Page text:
32, 35). The Court denied the United States' first Motion
for Summary Judgment without prejudice on September 27, 2017,
after finding that the Motion was premature. (Doc. # 36). The
Magistrate Judge granted Kaniadakis's Second Motion to
Compel on October 24, 2017 (Doc. # 41), and the United States
subsequently filed a notice of compliance indicating that it
had provided the requested to discovery to Kaniadakis. (Doc.
after the discovery period has ended, the United States has
filed its renewed Motion for Summary Judgment. (Doc. # 43).
Kaniadakis responded in opposition on November 21, 2017.
(Doc. # 45). The Motion is ripe for review.
Judgment is appropriate “if the movant shows that there
is no genuine dispute as to any material fact and the movant
is entitled to judgment as a matter of law.”
Fed.R.Civ.P. 56(a). A factual dispute alone is not enough to
defeat a properly pled motion for summary judgment; only the
existence of a genuine issue of material fact will preclude a
grant of summary judgment. Anderson v. Liberty Lobby,
Inc., 477 U.S. 242, 247-48 (1986).
issue is genuine if the evidence is such that a reasonable
jury could return a verdict for the non-moving party.
Mize v. Jefferson City Bd. of Educ., 93 F.3d 739,
742 (11th Cir. 1996)(citing Hairston v. Gainesville Sun
Publ'g Co., 9 F.3d 913, 918 (11th Cir. 1993)). A
fact is material if it may affect the outcome of the suit
under the governing law. Allen v. Tyson Foods, Inc.,
121 F.3d 642, 646 (11th Cir. 1997). The moving party bears
the initial burden of showing the court, by reference to
materials on file, that there are no genuine issues of
material fact that should be decided at trial. Hickson
Corp. v. N. Crossarm Co., Inc., 357 F.3d 1256, 1260
(11th Cir. 2004)(citing Celotex Corp. v. Catrett,
477 U.S. 317, 323 (1986)). “When a moving party has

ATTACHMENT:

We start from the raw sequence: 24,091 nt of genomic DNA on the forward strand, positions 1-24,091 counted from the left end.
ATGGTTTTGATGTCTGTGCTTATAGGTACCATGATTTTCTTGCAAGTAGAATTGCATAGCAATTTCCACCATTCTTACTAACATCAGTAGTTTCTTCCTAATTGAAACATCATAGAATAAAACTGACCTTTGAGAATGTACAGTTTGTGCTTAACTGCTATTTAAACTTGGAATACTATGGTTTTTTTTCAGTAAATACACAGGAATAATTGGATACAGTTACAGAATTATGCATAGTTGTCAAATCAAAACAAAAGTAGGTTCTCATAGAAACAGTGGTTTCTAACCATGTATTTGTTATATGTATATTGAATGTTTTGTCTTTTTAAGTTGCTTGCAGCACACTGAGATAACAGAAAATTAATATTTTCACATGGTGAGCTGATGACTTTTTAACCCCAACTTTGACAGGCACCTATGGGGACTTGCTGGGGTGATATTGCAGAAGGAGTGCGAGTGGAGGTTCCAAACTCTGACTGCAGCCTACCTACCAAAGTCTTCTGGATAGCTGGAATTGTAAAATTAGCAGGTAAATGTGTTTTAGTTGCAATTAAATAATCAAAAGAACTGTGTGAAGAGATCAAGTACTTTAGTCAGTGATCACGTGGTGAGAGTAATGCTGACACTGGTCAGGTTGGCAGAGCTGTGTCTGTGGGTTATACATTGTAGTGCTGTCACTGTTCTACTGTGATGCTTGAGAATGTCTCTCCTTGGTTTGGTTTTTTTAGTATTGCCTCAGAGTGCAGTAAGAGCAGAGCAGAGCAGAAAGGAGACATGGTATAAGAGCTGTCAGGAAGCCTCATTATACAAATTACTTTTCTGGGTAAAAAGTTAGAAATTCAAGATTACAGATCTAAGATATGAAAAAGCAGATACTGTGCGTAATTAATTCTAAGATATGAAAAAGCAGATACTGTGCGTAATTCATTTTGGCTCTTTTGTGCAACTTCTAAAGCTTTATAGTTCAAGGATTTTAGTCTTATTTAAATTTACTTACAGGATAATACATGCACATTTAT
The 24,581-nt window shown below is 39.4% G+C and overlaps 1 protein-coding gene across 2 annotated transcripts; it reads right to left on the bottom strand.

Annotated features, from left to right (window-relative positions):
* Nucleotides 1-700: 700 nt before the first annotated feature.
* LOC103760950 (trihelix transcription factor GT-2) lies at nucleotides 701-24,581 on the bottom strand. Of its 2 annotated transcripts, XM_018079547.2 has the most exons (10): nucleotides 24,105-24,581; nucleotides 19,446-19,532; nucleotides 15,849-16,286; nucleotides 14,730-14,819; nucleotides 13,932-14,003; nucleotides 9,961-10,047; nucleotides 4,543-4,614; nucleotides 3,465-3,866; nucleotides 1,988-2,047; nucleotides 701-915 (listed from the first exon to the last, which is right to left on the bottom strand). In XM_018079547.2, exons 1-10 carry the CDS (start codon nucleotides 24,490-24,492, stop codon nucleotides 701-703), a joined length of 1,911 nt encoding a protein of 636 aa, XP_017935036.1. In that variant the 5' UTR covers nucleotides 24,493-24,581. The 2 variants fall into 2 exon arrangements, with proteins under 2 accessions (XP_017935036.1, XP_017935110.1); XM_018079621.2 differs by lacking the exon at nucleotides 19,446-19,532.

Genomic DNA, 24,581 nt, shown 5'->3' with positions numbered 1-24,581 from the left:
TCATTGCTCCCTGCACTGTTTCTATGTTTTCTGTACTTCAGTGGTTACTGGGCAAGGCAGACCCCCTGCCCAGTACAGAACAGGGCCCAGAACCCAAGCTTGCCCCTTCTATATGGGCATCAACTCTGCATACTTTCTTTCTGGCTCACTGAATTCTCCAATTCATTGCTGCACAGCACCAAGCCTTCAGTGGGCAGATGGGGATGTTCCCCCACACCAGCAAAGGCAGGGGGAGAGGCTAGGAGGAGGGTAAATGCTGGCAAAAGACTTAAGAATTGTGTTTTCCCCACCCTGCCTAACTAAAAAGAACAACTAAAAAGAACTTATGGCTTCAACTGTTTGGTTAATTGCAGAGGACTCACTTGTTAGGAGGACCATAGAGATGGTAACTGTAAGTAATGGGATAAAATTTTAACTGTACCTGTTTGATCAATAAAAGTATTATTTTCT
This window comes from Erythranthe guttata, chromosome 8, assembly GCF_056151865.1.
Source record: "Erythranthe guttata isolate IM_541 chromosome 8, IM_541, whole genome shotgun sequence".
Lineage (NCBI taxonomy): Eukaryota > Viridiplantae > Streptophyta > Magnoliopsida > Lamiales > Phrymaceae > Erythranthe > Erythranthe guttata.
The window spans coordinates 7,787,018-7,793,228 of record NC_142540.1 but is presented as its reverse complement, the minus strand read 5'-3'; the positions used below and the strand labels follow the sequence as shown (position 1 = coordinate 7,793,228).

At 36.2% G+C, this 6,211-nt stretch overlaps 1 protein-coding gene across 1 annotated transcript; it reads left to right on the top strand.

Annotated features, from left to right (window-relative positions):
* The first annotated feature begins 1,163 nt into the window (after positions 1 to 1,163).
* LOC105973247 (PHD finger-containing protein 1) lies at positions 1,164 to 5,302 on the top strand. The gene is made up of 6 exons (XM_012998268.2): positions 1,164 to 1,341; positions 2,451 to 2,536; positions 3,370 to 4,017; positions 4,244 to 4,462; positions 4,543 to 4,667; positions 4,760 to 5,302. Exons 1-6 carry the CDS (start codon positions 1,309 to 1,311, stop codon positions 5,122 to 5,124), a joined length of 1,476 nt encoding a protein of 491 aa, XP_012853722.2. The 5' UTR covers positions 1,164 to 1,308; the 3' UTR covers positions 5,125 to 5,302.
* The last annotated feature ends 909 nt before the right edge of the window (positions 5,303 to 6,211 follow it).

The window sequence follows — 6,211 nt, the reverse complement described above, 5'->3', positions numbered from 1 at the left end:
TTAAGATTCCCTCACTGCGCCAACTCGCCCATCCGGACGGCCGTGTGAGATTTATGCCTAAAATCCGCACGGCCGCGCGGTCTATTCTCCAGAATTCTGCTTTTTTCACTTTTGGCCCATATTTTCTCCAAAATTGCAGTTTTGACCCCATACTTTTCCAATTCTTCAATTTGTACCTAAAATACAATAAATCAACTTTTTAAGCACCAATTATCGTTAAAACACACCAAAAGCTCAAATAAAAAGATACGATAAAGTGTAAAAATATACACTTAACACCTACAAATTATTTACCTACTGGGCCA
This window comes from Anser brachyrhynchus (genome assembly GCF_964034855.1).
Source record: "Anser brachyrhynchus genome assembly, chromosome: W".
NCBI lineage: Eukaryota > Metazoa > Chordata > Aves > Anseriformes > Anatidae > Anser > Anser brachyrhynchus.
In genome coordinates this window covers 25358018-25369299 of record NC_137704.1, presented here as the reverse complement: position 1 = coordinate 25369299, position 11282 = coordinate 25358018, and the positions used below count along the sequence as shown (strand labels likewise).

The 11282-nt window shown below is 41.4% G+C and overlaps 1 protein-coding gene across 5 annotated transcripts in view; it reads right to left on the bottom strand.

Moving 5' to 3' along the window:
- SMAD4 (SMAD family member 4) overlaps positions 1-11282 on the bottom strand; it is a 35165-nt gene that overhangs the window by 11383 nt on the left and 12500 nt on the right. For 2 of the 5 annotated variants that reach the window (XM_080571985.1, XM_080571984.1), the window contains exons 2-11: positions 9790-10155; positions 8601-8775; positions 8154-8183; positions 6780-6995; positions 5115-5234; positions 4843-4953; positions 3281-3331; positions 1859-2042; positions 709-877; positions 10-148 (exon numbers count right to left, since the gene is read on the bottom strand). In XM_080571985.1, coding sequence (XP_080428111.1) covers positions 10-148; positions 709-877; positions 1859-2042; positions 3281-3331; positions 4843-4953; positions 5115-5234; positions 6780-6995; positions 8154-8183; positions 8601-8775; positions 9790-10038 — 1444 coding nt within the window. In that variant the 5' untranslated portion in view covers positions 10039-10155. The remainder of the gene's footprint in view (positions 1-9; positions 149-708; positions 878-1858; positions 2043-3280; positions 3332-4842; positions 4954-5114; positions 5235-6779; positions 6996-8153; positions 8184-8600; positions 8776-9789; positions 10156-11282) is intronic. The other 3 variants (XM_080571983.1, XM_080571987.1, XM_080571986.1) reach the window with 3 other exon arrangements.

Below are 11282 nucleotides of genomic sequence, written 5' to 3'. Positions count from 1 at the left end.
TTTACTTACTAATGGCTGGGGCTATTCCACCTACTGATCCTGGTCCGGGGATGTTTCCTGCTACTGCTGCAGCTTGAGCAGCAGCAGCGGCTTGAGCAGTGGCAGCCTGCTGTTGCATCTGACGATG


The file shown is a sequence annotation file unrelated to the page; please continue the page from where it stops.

discharged its burden, the non-moving party must then
‘go beyond the pleadings, ' and by its own
affidavits, or by ‘depositions, answers to
interrogatories, and admissions on file, ' designate
specific facts showing that there is a genuine issue for
trial.” Jeffery v. Sarasota White Sox, Inc.,
64 F.3d 590, 593-94 (11th Cir. 1995)(citing Celotex,
477 U.S. at 324).
there is a conflict between the parties' allegations or
evidence, the non-moving party's evidence is presumed to
be true and all reasonable inferences must be drawn in the
non-moving party's favor. Shotz v. City of
Plantation, Fla., 344 F.3d 1161, 1164 (11th Cir. 2003).
If a reasonable fact finder evaluating the evidence could
draw more than one inference from the facts, and if that
inference introduces a genuine issue of material fact, the
court should not grant summary judgment. Samples ex rel.
Samples v. City of Atlanta, 846 F.2d 1328, 1330 (11th
Cir. 1988) (citing Augusta Iron & Steel Works, Inc.
v. Emp'rs Ins. of Wausau, 835 F.2d 855, 856 (11th
Cir. 1988)). However, if the non-movant's response
consists of nothing “more than a repetition of his
conclusional allegations, ” summary judgment is not
only proper, but required. Morris v. Ross, 663 F.2d
1032, 1034 (11th Cir. 1981).